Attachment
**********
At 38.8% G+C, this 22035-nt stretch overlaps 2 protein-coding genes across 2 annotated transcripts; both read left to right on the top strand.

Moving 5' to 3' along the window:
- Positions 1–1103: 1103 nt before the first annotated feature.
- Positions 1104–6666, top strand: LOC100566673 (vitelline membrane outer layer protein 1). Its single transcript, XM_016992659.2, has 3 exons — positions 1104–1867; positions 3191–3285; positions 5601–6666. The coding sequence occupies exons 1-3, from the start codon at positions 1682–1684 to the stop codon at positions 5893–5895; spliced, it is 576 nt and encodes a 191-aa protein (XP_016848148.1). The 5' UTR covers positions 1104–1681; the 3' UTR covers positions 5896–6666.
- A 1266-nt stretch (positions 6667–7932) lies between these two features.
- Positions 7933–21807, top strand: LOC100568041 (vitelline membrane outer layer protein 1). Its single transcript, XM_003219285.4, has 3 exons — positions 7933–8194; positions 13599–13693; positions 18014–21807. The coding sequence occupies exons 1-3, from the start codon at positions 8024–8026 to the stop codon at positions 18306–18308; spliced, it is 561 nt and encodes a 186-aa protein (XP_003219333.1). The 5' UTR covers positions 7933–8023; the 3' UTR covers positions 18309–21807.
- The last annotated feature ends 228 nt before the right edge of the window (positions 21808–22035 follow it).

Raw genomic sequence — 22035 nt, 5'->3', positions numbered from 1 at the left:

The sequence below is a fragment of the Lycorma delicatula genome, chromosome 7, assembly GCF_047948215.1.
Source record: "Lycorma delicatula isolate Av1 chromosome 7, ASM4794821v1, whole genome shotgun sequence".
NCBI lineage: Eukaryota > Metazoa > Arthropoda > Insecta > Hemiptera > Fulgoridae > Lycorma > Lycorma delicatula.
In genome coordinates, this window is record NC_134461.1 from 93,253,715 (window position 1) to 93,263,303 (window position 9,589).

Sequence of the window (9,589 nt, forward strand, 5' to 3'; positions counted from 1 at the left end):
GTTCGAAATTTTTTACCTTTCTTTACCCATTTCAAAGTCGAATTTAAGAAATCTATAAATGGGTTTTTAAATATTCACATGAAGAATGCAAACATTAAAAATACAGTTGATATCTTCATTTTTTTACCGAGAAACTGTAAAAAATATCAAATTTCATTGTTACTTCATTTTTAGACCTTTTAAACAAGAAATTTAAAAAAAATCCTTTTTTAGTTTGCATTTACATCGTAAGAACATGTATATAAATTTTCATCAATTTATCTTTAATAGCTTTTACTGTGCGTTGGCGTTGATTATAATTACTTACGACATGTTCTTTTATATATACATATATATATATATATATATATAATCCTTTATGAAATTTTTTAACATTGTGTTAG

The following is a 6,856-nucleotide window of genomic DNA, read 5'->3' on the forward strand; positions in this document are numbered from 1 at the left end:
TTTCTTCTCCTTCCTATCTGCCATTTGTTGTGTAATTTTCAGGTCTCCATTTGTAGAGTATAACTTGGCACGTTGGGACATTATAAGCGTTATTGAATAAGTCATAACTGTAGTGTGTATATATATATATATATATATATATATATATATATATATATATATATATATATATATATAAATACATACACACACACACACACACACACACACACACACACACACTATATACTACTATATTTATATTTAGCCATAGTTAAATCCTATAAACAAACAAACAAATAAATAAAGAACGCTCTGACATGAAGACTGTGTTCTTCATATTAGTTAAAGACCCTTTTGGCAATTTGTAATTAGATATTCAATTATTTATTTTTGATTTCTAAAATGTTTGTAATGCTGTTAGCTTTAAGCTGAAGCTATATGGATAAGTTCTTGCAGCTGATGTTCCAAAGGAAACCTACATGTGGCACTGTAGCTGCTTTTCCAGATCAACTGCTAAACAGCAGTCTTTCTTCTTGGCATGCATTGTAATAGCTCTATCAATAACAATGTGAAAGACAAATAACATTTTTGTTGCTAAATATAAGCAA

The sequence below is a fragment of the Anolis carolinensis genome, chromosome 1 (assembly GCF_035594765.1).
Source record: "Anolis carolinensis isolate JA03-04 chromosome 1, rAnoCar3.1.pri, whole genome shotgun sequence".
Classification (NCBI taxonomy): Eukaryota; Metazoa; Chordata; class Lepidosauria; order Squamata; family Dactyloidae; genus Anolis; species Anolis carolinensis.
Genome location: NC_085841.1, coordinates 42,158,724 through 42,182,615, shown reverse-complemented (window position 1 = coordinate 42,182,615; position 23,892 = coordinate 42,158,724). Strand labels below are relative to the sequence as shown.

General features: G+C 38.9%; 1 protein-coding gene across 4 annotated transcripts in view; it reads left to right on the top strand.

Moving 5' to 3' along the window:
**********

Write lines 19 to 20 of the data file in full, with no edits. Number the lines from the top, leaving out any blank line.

Classification (NCBI taxonomy): Eukaryota; Metazoa; Chordata; class Lepidosauria; order Squamata; family Dactyloidae; genus Anolis; species Anolis carolinensis.
Genome location: NC_085841.1, coordinates 42,158,724 through 42,182,615, shown reverse-complemented (window position 1 = coordinate 42,182,615; position 23,892 = coordinate 42,158,724). Strand labels below are relative to the sequence as shown.